14 August 2017

Markets make mistakes, that’s their point


Over the weekend, Will Hutton told us something that accords with neither theory nor reality – an impressive achievement. So, either Willy doesn’t understand – in which case why would we listen to him? Or he does, and is simply deploying rhetoric –  in which case why would we listen to him?

The specific point he makes is this:

“Since the elections of Thatcher and Reagan, the leitmotif of Anglo-American economic policy had been that markets do not make mistakes – only governments do that.”

But this is not the case, whatever definition of markets we use. Say that we want to talk about financial markets. We have an efficient-markets hypothesis, which does not say that markets are efficient ways of doing things, nor that markets are always efficient. What it does say is that markets are efficient at processing information about what’s happening in markets.

Eugene Fama got his Nobel for insisting on the strong version of this idea: that all available information will be in market prices. Robert Shiller got his share of the same Nobel for pointing out that this is true only of complete markets. Hence Shiller’s insistence that more speculation, allowing, encouraging or enabling people to bet on falling house prices (via, say, options or futures) would have lessened the housing bubble itself and reduced the pain of it popping.

As for the housing crisis, it was generally believed that there would never be a pan-American housing slump. And, therefore, if you were regionally diversified across housing markets through those securitisations (the CDOs, MBS etc), then you didn’t think you were particularly at risk. Since there had never been a pan-America housing slump, this belief was true.

Until it wasn’t true. At which point, the new information flowed into those financial markets and they slumped rather quickly. As far as anyone knew, it wouldn’t happen until it did. The efficiency of the market was shown in the speed by which prices changed with this new information. And Kablooie went the financial system.

So in answer to the crash, what might a more governmentally minded person have recommended?

We are looking disaster in the face. A British version of Fannie Mae and Freddie Mac must be created now. Legislation to create a Gordon Mac should be introduced before the summer recess. It should be operating by the end of September.

Yes, that was also Will Hutton on 22 June 2008. Fannie Mae and Freddie Mac were bankrupted and then taken into conservatorship on 6 Sept that year. Fortunately, government didn’t do what Hutton recommended.

And what if we were looking beyond Anglo-American economic policy, and the basic use of markets in the wider world. Well there Willy has simply got things entirely the wrong way around. We do not use markets because they do not make mistakes, we use markets because they do.

To take something in the news today, Cornish Lithium. Salt waters – brines in the jargon – and dried out salt water, such as salt flats, are where lithium is generally found. There are many alternatives as well. The rocks of Cornwall have lithium in them, we’re likely to find it with tin and tungsten. And we know those old China Clay pit slurries (again, jargon, we mean mud left over) have some lithium in them. So, if there are hot brines underneath those lithium-containing Cornish rocks, then maybe there’s lithium in the water.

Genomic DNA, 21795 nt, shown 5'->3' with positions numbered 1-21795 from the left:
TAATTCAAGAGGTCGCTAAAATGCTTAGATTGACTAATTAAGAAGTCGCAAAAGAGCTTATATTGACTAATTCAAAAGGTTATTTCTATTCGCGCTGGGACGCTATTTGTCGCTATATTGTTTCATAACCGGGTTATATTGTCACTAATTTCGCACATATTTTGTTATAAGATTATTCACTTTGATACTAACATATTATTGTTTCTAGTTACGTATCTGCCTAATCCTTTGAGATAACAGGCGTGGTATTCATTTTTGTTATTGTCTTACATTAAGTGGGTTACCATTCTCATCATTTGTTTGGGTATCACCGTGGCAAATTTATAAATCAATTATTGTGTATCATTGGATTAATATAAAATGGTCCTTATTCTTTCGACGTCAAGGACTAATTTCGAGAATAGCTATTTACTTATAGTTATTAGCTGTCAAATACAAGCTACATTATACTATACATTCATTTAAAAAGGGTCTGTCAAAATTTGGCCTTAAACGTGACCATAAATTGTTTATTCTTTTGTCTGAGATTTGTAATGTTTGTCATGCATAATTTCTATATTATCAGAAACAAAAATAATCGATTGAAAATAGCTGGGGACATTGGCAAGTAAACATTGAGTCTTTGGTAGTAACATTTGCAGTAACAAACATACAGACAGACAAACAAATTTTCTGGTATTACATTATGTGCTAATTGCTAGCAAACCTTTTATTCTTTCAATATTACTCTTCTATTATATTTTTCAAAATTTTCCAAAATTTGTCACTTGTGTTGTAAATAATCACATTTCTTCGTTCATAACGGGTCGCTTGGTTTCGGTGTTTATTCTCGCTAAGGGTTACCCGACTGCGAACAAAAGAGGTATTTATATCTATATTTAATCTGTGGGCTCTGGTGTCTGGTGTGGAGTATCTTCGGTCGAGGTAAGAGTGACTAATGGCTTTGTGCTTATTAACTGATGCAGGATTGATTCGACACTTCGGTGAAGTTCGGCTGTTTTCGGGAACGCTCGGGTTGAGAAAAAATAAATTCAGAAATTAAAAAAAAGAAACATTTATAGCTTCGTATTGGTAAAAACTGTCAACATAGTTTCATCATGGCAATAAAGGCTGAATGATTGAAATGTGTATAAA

There certainly could be. But we don’t know. Maybe someone should go have a look. Which is what is happening: a start-up project has got a million quid to test the theory. It could go either way. But my point is that since we don’t know, mistakes are bound to be made before we get the answer we want.

Which brings us to that great experimentation machine called the free market. There’s an ever changing roster of things we can do by combining advancing technologies. There’s also some unknown and unknowable set of human desires and wants out there. What we need is a system that will run through the various technological combinations to see which ones, if any, will solve, sate or salve some of those desires.

Our starting state of knowledge is “Dunno”. It is only by going out and making all the mistakes, that we will eventually strike gold – and the right answer.

Compare the Cornish Lithium approach with the government reaction to another recent mining story, Sirius Minerals,which intends to suck potassium for fertilisers out from under North Yorkshire. At one point the government bureaucracy refused to grant the mining license on the grounds that no one would want to buy the product – the specific substance hadn’t been commercialised anywhere.  Fortunately this was a mistake too stupid for even government to stand by.

That’s why Will’s wrong about financial markets. We don’t think they don’t make mistakes, we think they’re good at processing information. And Hutton’s grossly wrong about the wider uses of markets. We don’t use them because they don’t make mistakes, we use them because they process all the mistakes, at a nice low cost, to find those very few things which do work.

And if Hutton can’t grasp that, then why is he commenting upon matters economic?

Tim Worstall is senior fellow at the Adam Smith Institute